Have postcolonial theory and subaltern studies in their attempt to point towards difference, consciously or unconsciously, reproduced colonial ideology and an Orientalist description of the subaltern and her politics in India? Have they arrested the agency of the peasants and working class in assuming that modern democracy and the language of political rights was the gift of the bourgeoisie? Do they indulge in the culturalization of the economy and politics in assuming culture as a meta-category to explain events, historical and contemporary, in Indian politics and undermine the sagacity of Capital and its capacity to universalize itself, even where pre-capitalist modes of cultural expression remain? Do they commit a category mistake in selective rendering of history in assuming that modern forms are more regulatory than the ‘traditional‘ structures of caste, clan-based enumeration, and bio-politics of untouchability? Vivek Chibber‘s book is unequivocal in answering these questions in an affirmative voice and highlights these as serious theoretical and epistemic limits of postcolonial theory in general and Subaltern Studies in particular.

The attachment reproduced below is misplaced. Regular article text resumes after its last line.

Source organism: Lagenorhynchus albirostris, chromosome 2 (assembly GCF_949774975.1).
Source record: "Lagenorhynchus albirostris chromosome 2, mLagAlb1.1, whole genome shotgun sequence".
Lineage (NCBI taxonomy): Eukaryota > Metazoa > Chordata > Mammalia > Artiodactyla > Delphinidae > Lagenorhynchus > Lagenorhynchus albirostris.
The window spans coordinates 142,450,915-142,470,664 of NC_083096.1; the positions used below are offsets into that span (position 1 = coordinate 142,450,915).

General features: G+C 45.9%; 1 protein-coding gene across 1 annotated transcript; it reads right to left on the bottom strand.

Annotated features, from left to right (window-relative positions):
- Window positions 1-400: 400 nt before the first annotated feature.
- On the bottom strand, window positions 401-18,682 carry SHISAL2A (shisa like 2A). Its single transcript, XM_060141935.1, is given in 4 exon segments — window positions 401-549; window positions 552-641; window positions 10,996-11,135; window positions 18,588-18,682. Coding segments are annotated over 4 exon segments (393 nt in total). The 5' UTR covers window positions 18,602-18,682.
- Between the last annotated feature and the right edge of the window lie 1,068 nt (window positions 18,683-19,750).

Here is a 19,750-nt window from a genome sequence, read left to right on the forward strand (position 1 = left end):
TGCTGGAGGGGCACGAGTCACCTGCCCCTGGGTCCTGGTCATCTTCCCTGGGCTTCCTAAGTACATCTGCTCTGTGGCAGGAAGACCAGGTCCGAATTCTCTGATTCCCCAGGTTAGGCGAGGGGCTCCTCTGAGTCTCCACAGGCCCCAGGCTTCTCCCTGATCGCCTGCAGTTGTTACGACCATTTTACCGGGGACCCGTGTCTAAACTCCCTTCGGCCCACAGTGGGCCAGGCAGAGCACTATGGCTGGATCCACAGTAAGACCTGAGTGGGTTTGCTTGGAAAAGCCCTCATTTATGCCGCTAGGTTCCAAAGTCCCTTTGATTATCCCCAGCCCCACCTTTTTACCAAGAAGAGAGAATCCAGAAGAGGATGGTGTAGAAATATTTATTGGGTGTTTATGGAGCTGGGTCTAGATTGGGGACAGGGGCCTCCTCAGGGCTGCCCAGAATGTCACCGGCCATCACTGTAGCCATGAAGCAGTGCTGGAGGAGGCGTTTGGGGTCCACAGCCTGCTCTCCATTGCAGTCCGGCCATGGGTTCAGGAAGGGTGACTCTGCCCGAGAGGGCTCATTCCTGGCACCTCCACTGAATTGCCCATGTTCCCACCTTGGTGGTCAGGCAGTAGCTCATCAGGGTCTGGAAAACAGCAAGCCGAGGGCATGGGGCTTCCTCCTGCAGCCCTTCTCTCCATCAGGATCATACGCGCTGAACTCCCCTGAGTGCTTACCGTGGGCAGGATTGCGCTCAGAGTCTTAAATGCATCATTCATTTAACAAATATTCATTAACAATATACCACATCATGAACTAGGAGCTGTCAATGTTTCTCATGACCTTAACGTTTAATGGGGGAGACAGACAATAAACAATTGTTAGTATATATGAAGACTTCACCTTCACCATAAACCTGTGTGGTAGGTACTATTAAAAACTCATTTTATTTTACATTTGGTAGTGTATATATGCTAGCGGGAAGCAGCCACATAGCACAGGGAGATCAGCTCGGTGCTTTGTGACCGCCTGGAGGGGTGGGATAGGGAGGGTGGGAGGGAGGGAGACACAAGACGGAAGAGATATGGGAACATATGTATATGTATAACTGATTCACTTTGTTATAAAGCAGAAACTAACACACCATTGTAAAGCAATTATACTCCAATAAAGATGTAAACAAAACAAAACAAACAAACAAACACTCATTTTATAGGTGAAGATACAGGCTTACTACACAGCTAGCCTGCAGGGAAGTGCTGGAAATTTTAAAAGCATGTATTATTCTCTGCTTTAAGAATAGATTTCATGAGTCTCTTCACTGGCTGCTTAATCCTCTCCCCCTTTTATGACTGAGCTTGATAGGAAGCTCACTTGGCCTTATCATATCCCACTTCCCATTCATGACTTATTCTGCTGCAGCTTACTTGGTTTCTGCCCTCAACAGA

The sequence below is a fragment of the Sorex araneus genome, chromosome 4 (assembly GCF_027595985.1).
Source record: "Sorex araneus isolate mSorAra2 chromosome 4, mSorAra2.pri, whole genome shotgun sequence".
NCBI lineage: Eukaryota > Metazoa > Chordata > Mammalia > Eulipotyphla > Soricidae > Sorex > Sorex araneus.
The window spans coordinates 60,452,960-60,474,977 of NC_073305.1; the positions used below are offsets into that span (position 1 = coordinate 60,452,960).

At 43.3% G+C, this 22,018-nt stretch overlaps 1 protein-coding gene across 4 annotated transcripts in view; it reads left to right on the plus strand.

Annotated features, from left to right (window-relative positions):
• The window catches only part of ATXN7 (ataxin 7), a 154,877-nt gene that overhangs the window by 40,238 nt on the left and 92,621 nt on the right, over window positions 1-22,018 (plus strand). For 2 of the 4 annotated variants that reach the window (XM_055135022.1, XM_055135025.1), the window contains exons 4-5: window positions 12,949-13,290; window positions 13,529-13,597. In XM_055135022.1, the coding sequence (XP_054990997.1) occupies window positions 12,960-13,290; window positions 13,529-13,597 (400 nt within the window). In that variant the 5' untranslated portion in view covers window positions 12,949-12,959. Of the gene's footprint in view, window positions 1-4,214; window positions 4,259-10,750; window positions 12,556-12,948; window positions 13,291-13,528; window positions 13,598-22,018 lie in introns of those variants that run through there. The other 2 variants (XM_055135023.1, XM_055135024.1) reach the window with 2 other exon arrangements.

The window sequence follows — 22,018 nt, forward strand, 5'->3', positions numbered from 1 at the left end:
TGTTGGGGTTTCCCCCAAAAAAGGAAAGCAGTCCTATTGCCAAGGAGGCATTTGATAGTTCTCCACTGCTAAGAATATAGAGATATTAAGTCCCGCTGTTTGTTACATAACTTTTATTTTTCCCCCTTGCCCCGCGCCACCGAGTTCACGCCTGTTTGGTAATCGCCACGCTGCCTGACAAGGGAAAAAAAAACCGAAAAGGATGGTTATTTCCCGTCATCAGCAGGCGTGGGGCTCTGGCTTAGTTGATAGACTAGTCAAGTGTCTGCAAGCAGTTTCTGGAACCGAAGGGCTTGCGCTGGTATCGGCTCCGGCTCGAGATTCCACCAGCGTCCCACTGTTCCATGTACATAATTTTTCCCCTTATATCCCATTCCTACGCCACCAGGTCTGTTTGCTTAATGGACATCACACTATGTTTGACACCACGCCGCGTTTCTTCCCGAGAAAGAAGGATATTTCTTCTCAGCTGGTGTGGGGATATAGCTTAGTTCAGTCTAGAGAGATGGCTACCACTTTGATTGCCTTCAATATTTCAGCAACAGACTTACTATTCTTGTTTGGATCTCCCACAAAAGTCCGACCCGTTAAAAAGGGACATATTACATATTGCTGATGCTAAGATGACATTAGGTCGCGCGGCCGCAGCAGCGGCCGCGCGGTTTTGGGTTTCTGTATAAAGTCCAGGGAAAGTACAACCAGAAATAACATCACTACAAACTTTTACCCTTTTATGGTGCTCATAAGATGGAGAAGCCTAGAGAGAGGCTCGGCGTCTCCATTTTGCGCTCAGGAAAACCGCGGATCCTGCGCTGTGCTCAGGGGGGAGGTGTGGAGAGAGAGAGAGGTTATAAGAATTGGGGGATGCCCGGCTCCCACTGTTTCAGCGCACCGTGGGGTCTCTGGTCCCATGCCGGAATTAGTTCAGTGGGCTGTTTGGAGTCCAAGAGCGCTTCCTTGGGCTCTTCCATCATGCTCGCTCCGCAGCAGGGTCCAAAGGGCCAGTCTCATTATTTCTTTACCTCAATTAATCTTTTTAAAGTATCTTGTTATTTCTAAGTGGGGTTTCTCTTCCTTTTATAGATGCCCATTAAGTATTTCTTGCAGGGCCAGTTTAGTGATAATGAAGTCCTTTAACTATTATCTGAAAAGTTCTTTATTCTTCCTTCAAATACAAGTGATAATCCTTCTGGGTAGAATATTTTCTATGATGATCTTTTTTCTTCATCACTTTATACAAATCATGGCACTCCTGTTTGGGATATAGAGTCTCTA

Many of the assumptions of postcolonial theory borrow the Orientalist orientation, and try to explain how they make a difference to the way the subaltern politics play out. They, in other words, have all through attempted to dignify ‘Orientalism‘, rather than invoke categories than genuinely stand outside Euro-Centrism. Could it then be possible that postcolonial theory has only offered categories that are mirror-images of western/Enlightenment Liberalism rather than alternatives that stand outside such an ‘epistemic community‘? The project of Subaltern Studies, at its core, believed that workers and peasants ‘lack any concept of individuality, are inured in hierarchy, and remain unmoved by calls for equality. They can erupt into orgies of violence at the slightest provocation. Their consciousness is “split” between the modern and the traditional. And so on. Chakrabarthy unloads these bromides without even a hint of self-conciousness, without any recognition of their affiliation with traditional colonial ideology…furthermore they have found an incredibly friendly audience in American academia’ (pp.185-86). It is also intriguing that postcolonial theorists from India have actually flown with the stream in terms of the shift in global theoretical frames. They began as Gramscians, moved on to Heidegger, to Laclau and Mouffe, Foucault and poststructuralism, and autonomist philosophers. Their history of the subaltern in India, notwithstanding all the emphasis on difference, strangely is in alignment with the global renderings of political moves beginning with structural explanations of peasant rebellions, to discursive contests over hegemonic articulations, to more contemporary versions of poststructural politics of contingency, contextual negotiations, molecular change, politics of the possible and politics of the everyday. Indian subaltern is, ironically, local and very global at the same time.